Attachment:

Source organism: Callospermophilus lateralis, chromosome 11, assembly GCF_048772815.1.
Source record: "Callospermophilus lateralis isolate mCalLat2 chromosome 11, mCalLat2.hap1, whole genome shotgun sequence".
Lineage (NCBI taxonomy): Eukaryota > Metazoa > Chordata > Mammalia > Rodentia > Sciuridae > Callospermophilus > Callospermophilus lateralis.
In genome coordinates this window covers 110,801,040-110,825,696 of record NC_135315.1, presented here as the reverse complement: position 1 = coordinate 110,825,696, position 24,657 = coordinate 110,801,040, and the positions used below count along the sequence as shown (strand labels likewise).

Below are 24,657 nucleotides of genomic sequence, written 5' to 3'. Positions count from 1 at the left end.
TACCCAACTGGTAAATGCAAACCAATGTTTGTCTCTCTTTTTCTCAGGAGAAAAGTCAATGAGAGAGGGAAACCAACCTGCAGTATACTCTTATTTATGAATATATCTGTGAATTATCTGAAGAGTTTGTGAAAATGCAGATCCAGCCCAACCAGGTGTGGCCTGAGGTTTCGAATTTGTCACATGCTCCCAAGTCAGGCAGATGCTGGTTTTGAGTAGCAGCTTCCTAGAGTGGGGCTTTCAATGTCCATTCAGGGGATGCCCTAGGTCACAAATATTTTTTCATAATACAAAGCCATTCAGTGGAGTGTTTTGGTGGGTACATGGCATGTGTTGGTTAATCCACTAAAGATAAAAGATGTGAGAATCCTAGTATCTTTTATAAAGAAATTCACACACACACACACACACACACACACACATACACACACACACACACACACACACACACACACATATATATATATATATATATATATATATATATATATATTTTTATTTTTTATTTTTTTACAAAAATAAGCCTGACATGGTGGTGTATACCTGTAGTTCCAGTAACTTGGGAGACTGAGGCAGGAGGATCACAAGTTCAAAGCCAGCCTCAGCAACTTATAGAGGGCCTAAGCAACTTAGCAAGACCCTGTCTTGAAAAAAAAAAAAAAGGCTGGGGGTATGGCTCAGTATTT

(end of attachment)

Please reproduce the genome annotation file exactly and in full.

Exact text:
Source organism: Callospermophilus lateralis, chromosome 11, assembly GCF_048772815.1.
Source record: "Callospermophilus lateralis isolate mCalLat2 chromosome 11, mCalLat2.hap1, whole genome shotgun sequence".
Lineage (NCBI taxonomy): Eukaryota > Metazoa > Chordata > Mammalia > Rodentia > Sciuridae > Callospermophilus > Callospermophilus lateralis.
In genome coordinates this window covers 110,801,040-110,825,696 of record NC_135315.1, presented here as the reverse complement: position 1 = coordinate 110,825,696, position 24,657 = coordinate 110,801,040, and the positions used below count along the sequence as shown (strand labels likewise).

Below are 24,657 nucleotides of genomic sequence, written 5' to 3'. Positions count from 1 at the left end.
TACCCAACTGGTAAATGCAAACCAATGTTTGTCTCTCTTTTTCTCAGGAGAAAAGTCAATGAGAGAGGGAAACCAACCTGCAGTATACTCTTATTTATGAATATATCTGTGAATTATCTGAAGAGTTTGTGAAAATGCAGATCCAGCCCAACCAGGTGTGGCCTGAGGTTTCGAATTTGTCACATGCTCCCAAGTCAGGCAGATGCTGGTTTTGAGTAGCAGCTTCCTAGAGTGGGGCTTTCAATGTCCATTCAGGGGATGCCCTAGGTCACAAATATTTTTTCATAATACAAAGCCATTCAGTGGAGTGTTTTGGTGGGTACATGGCATGTGTTGGTTAATCCACTAAAGATAAAAGATGTGAGAATCCTAGTATCTTTTATAAAGAAATTCACACACACACACACACACACACACACACATACACACACACACACACACACACACACACACACATATATATATATATATATATATATATATATATATATATTTTTATTTTTTATTTTTTTACAAAAATAAGCCTGACATGGTGGTGTATACCTGTAGTTCCAGTAACTTGGGAGACTGAGGCAGGAGGATCACAAGTTCAAAGCCAGCCTCAGCAACTTATAGAGGGCCTAAGCAACTTAGCAAGACCCTGTCTTGAAAAAAAAAAAAAAGGCTGGGGGTATGGCTCAGTATTT